So, spring training 2014 starts and several weeks in, Tommy Layne has had a number of appearances and hasn’t given up a run, only a couple of hits and had been averaging at least a strikeout per appearance (usually only going one inning or less) . In a game on the road versus the Braves, Layne came in with runners on base and struck out the side. I asked several media members what they thought of his effort, and none of them saw it….they were down in the clubhouse talking to the game’s starting pitcher during the late innings.

I was starting to worry that my pick would slip through the cracks and be forgotten, but finally there was some talk about maybe Tommy Layne making the major league club as a third left hander in the bullpen along with major league returnees Andrew Miller and Craig Breslow.

Manager John Farrell deflected that talk though, and seemed to be leaning toward using a 40 man roster pitcher, Brandon Workman as the third lefty “because he can start and relieve”…He wasn’t throwing scoreless innings in spring training like Layne was, but whatever…

Many times, teams are reluctant to add a non-roster player since his contract has to be purchased from the triple A club (baseball legal mumbo jumbo here, forgive me) and a player has to be removed from the 40 man roster. This is more difficult for some organizations to do than others.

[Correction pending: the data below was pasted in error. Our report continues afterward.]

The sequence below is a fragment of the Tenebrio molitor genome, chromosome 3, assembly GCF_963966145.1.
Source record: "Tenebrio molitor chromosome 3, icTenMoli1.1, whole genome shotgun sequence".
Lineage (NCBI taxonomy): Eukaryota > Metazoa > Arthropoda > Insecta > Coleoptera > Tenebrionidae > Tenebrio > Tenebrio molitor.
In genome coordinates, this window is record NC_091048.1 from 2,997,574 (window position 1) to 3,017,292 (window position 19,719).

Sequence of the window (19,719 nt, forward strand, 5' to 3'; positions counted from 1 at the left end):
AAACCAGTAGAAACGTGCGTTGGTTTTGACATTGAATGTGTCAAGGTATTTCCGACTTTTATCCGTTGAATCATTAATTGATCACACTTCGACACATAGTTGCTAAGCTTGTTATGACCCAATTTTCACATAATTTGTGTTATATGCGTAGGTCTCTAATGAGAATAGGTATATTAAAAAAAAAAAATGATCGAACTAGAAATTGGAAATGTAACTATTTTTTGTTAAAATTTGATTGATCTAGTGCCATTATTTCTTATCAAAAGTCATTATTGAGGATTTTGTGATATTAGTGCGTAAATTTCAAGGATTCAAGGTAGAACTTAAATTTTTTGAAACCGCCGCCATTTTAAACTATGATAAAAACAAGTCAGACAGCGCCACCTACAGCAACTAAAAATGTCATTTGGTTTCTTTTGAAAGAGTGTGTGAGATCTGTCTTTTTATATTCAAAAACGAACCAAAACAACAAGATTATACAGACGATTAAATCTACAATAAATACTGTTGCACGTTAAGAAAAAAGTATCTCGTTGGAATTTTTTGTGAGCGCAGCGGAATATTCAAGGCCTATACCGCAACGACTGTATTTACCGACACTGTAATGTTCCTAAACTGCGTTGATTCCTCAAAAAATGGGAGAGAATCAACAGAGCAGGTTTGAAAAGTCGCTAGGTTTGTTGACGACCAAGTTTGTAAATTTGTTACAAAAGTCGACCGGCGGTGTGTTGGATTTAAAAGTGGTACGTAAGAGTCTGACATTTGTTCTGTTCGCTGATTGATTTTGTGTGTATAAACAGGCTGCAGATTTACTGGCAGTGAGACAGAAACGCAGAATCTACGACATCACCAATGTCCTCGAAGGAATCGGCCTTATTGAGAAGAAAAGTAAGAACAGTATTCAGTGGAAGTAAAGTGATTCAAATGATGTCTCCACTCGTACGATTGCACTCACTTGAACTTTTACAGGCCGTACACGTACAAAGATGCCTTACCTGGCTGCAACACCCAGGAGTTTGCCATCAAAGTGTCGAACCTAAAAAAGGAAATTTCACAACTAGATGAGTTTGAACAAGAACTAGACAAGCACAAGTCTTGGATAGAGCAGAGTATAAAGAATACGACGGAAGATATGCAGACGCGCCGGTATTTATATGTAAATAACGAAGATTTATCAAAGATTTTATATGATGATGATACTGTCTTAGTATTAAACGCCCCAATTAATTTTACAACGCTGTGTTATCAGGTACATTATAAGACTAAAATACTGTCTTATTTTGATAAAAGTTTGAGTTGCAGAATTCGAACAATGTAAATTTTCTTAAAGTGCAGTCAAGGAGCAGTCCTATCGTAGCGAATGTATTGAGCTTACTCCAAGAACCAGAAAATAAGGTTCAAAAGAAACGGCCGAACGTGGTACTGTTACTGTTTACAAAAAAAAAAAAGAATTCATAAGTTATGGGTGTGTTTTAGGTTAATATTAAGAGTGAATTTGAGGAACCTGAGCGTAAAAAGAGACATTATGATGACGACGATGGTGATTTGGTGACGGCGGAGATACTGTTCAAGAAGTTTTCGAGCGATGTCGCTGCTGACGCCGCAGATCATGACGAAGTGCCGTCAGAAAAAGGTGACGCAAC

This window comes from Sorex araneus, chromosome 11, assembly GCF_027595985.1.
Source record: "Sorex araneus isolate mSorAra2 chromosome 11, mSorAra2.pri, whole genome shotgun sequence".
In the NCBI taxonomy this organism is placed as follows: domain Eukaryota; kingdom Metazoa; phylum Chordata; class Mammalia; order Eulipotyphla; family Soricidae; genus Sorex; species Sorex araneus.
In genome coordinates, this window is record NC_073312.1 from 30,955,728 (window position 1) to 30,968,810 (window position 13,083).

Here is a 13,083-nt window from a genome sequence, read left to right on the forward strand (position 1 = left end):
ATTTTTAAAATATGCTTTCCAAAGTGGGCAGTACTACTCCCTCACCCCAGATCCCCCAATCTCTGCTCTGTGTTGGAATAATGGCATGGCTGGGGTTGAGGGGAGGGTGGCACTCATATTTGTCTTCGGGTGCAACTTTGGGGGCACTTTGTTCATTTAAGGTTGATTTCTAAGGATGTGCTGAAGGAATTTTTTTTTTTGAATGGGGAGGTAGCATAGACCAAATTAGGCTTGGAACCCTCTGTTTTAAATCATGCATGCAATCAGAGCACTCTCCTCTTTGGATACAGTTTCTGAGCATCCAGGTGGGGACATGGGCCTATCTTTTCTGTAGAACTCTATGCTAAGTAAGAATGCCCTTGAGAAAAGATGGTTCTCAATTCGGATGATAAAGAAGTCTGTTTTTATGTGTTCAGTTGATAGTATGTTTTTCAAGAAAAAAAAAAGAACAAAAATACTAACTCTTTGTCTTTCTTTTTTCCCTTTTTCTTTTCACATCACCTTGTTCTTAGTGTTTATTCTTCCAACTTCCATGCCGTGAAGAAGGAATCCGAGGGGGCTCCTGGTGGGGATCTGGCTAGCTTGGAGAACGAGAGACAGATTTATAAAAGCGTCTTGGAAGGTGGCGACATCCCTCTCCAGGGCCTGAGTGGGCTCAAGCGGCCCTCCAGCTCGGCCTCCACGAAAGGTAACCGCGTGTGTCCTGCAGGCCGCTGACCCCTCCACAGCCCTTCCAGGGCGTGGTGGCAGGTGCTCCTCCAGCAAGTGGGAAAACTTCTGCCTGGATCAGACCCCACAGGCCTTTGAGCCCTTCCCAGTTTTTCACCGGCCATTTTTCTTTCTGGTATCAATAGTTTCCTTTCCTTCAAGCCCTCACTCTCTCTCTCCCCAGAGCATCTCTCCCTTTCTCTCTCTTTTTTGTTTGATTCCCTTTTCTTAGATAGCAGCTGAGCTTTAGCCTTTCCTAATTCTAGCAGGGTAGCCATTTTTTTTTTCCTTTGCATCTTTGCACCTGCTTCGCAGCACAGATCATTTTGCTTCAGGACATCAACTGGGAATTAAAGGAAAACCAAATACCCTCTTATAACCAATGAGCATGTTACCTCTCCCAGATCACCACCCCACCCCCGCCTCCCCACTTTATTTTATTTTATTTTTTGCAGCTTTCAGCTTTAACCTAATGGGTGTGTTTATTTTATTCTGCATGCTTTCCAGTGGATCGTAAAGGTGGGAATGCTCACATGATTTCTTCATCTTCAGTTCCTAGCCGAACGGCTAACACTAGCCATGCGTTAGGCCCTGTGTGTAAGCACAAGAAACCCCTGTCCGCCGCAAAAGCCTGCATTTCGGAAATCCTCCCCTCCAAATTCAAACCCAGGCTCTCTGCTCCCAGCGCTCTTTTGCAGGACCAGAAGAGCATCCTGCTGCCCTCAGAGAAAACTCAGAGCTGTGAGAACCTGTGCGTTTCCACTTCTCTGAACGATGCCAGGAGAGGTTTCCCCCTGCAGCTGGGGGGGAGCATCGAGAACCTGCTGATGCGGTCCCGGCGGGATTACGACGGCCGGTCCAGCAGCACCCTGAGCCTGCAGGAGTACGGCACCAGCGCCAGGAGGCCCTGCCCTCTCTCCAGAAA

MLB: Spring Training-Boston Red Sox at St. Louis CardinalsAnyway, the final cutdown day comes just hours before the major league club broke camp to fly north for the opener in Baltimore, and not long before the Red Sox final spring training game versus the Twins. Brandon Workman was told he would be making the club and Tommy Layne was sent to triple A Pawtucket to begin the 2014 season.

BUT, not before being asked to pitch in the game versus Minnesota where he proceeded to allow his first runs of the spring on two home runs, one a grand slam to slugging Twins prospect Adam Brett Walker. Methinks his head and heart were somewhere between Boston and Pawtucket that day.

Undaunted, Layne went to Pawtucket, where his 5-1 record with 11 saves and 1.50 ERA over 37 games (48 innings this time as the defacto lefty closer) earned him a callup as the “26th player” in a rescheduled doubleheader versus the Orioles. Last spring, Baltimore also discovered a reliever cast away by San Diego, Brad Brach, who is now an important member of the O’s bullpen.

After Boston’s trade of Andrew Miller to the Orioles, Layne was recalled once again and spent the rest of the season with the Red Sox, compiling a 2-1 record in 30 games, with 14 strikeouts in 19 innings (again with the LOOGY status) and a 0.95 ERA.

Tommy Layne figures to be a key member of the 2015 Boston bullpen, so now my attention must turn to another non-roster invitee to keep tabs on this coming spring. Hello, Mitchell Boggs ? Hello, Casey Crosby ?

(Photo Credits: Gerald Herbert/AP and Scott Rovak-USA TODAY Sports)

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Brian is a Boston native and art school student who took a summer job with a baseball team and never left. He has been employed by the Boston Red Sox in one capacity or another since 1982. He also follows and blogs college basketball. Follow him on Twitter @BostonBrian2015